Journalistic justice: ‘Spotlight’ sends powerful message

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From its opening scene, “Spotlight” pulls no punches. It is quick to establish the Catholic Church as “the Establishment” which bows to no one, at least not when the defense and protection of its priests are concerned. Viewers enter the time and place, Boston in the midst of its sexual abuse scandal, or, more accurately, before the scandal entered the spotlight, as a rookie cop anticipates the headlines and aftershock of a sexual-abuse case. A more experienced veteran puts the rookie at ease, but startles the audience by reassuring the young cop that there would be no headline. The Church would make a deal. Silence would be the aftermath.

The sexual abuse of children comes to light through the testimony of the abused. One character talks about the attention he received from the parish priest and how it initially made him feel special, having been ostracized from his peers because he was gay. Another victim, initially hesitant in sharing his name and telling his story to a Boston Globe reporter, becomes emboldened, telling the reporter that his name can be used and that for the reporter to “get those assholes,” the parish priests guilty of sexual abuse.

“Spotlight” is a compelling and fair movie. There is no superhero – even the reporters have their flaws, as the audience comes to find. The lead investigative reporter, the project leader of the special investigative reporting team at the Globe, called “Spotlight,” was guilty of failing to follow up on a lead some twenty years prior. The information was there, and people failed to react. Put more bluntly, and to quote the movie, “It takes a village to abuse a child.” The movie invites reflection on two important questions: one: To whom does our society gives power and authority? and two: why?

The movie portrays Boston as a small town – a boys club, really, where the courthouse is an extension of the school year playground, where deals can and are made and where power plays are the rule of the day. In a scene that welcomes the new Boston Globe chief to Beantown, Cardinal Law, the Boston Archbishop give the newspaper editor a gift of the Catholic Catechism, an edition, in fact, that the Cardinal helped translate. Thankfully, the outsider, coming from New York City, does not give in to the Cardinal’s request to “play nice” and work closely with the Catholic Church. There would be independence in how the two institutions operated, for the sake of journalistic integrity.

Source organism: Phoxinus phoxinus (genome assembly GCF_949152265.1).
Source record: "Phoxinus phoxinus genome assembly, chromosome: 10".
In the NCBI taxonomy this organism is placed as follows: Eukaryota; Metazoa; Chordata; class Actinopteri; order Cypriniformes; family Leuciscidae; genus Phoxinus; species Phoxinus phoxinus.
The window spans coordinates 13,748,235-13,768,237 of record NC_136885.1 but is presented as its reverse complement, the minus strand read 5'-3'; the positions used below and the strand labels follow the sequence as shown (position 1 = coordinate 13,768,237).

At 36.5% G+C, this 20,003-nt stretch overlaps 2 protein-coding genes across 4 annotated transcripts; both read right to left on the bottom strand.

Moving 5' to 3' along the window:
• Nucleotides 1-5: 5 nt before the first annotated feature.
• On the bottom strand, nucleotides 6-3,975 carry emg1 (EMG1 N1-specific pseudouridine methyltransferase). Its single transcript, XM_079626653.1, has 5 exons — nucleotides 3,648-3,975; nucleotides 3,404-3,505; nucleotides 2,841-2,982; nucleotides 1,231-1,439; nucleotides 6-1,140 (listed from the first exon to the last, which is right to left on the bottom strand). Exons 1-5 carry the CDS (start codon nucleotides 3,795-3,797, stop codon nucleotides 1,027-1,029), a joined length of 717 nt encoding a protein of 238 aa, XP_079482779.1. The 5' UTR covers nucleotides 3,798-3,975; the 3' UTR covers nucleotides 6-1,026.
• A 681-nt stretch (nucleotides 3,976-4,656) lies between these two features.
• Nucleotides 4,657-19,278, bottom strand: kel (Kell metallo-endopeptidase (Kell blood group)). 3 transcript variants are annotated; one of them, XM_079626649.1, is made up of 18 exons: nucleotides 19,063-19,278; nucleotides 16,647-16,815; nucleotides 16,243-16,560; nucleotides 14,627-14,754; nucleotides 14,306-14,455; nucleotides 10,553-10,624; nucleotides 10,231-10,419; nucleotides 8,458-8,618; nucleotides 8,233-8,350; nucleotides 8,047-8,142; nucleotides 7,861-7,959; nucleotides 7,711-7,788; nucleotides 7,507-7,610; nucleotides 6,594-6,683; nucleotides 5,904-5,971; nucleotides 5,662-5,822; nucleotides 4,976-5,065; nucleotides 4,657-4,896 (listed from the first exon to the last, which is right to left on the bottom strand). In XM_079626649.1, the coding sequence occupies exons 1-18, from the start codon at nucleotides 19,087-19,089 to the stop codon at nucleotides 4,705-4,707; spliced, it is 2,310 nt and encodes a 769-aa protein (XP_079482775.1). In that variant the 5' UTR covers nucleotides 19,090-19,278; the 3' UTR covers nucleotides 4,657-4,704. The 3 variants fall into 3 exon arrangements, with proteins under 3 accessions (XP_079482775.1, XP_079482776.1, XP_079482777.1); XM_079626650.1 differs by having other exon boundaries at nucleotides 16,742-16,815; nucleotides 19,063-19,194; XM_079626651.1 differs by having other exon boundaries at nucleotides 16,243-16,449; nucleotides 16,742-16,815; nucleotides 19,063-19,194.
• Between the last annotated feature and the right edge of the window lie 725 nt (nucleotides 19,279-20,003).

It is hard to watch “Spotlight” and not to cheer the reporters, the investigative journalism and the courage it must have taken to stand up when others were sworn to silence. “Spotlight” makes clear that it was the newspaper reporters during this time, not the local parish priests, who were the true servants of the City of Boston. Where the Church attempts to stifle those who challenge it, attempting to disbar a particularly courageous lawyer, investigative reporters dug through records and archives and hunted down potential leads all for a single cause: justice.

From its opening scene to its last, “Spotlight” is a powerful movie. Even for non-Catholics, the emotion is likely to be real, as well as the disgust with the doings of the Church. “Spotlight” is not just for Catholics. Its lesson and story are broader. In its final scene, the team leader of investigative journalism squad at the Globe answers a ringing phone with a single word invitation, “Spotlight.” As the screen goes black, it becomes clear who the character was speaking to, you. What do you have to say? What do you know? How can you do to help and protect others? Silence, “Spotlight” wants to say, is not an option.